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Android spyware detected in wild being used by government

Researchers discover Italian-sourced Android spyware linked to Hacking Team, but it could be the work of another surveillance software vendor.

Acting on a piece of malware provided by a victim, researchers discovered a new type of Android spyware capable...

of recording audio and video, turning GPS on or off, and stealing or modifying data on the phone.

While the researchers, at first, believed the malware originated from the notorious Italian surveillance software vendor, Hacking Team, the source of the new Android spyware software may be another Italian company that provides spyware to government agencies.

"There really isn't much going on outside of the run-of-the-mill, boring, commercial spyware junk," according to researchers at RedNaga LLC, a security firm based in Oakland, Calif. They said the suspicious software appeared to be "an app requesting almost every permission possible, claims to be an Android update and purports to have something to do with Vodafone APNs [access point names]."

RedNaga's researcher Tim Strazzere wrote he suspected Hacking Team was the source for the spyware, citing two IP addresses that had previously been linked to Hacking Team, as well as the use of Italian language in the malware code. However, Motherboard reported the source was more likely Raxir SRL, an intelligence software startup in Naples, Italy, in large part because Raxir is listed as the organization linked to a digital certificate used by the malware's command-and-control server..

RedNaga wrote the Android spyware "has the normal abilities of most spyware," including code to automatically remove itself from the launcher after it runs once, persistence on the victim device, the ability to go silent when the victim uses the device, as well as surreptitiously record audio and video, and execute further exploits downloaded through the command-and-control network. The spyware also turns on virtually all permissions, giving the attacker access to call logs, contacts, network connections, messaging and more.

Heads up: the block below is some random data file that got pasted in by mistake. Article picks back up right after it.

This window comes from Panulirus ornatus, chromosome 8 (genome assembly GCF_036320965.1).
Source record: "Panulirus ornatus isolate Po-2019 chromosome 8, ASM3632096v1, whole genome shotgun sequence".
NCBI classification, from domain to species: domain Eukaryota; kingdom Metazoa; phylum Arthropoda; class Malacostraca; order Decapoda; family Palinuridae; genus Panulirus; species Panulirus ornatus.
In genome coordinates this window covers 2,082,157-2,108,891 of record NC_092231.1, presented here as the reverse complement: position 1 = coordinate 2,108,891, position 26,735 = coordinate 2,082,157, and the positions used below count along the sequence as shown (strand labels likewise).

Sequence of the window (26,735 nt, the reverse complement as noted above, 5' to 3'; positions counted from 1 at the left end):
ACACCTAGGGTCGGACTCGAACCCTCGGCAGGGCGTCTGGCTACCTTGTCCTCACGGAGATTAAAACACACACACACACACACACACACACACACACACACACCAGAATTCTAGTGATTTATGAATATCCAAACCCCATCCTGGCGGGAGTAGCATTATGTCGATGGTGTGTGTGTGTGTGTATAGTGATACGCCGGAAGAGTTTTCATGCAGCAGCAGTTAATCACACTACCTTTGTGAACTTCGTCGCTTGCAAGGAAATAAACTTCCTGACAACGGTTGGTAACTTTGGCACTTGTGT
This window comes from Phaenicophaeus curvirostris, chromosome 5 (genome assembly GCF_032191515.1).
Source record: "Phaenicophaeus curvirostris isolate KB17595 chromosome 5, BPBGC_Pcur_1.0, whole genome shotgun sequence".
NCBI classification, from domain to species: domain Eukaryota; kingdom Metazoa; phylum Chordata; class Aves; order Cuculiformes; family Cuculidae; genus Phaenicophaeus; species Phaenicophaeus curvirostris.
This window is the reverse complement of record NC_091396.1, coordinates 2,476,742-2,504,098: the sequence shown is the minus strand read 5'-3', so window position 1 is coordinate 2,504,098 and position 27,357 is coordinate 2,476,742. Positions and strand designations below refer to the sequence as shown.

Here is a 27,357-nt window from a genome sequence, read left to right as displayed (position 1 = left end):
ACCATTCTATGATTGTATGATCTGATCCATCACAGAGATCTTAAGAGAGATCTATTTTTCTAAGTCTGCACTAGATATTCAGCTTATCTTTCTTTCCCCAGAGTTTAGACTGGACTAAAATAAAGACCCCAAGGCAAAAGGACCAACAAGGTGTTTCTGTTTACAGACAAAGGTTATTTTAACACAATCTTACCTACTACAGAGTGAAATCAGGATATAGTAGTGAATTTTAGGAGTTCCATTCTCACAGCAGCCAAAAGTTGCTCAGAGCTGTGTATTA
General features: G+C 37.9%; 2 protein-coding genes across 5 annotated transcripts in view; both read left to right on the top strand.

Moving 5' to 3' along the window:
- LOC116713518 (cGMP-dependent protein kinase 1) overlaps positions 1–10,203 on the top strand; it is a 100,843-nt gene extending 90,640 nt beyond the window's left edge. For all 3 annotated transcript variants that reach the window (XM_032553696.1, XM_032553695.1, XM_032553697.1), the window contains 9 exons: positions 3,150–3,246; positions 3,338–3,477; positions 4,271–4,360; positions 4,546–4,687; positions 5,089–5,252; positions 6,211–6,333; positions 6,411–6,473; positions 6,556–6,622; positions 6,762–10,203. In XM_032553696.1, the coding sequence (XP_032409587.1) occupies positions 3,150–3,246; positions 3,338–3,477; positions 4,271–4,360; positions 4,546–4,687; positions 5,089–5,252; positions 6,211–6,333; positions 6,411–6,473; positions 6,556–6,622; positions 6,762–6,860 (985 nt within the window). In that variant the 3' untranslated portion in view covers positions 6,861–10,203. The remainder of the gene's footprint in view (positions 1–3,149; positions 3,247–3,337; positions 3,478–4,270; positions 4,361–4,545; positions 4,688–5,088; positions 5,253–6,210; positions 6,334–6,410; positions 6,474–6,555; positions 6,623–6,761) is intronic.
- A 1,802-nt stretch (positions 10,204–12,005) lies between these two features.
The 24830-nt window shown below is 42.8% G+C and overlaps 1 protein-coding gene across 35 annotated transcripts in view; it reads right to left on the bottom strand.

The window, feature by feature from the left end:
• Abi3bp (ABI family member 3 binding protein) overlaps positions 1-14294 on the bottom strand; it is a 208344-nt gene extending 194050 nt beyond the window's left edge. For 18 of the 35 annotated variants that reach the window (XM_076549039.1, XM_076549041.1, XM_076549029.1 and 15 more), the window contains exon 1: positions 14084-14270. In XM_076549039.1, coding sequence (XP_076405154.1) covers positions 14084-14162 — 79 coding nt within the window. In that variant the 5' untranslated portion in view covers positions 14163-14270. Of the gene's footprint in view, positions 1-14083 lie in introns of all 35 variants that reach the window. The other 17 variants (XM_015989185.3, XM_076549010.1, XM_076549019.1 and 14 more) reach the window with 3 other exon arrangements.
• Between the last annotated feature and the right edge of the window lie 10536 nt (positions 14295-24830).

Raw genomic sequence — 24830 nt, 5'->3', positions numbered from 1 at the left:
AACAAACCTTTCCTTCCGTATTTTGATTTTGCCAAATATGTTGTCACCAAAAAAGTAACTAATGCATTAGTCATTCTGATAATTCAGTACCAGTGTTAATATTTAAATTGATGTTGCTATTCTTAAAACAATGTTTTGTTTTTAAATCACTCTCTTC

While the RedNaga researchers received the malware sample from a targeted victim employed by an unnamed government, who asked to remain anonymous, they did find evidence that the Android spyware software has been used elsewhere.

"While we cannot release these files due to an agreement with our contact and an ongoing criminal investigation, we have been able to find several similar files in the wild through other public feeds, which closely resemble the sample we were provided. The functionality hardly changes between versions, and the obfuscation is the same. Since these other samples are already publicly available, we feel comfortable talking about this threat."

Hacking Team last year suffered a major data breach in which attackers released a 400 GB trove of data that included internal documents, source code and zero-day vulnerabilities that the company used to spread its surveillance software. The breach shed light on how government agencies from numerous countries, including the United States, had purchased spyware and digital surveillance tools from Hacking Team.

Next Steps

Find out more about the top five mobile spyware misconceptions.

Learn about how command-and-control servers control malware remotely.

Read about how to remove malware that reinstalls itself from Android devices.

Dig Deeper on BYOD and mobile device security best practices

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How should governments regulate cyberweapons like the recently discovered Android spyware software intended for legal investigations?
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Quite simply, entirely within existing legal frameworks.

I don't see the need for any additional legal and regulatory structures, perhaps just more transparency and ensuring that the correct governance and oversight is in place to ensure these tools are distributed and employed in accordance with the law.
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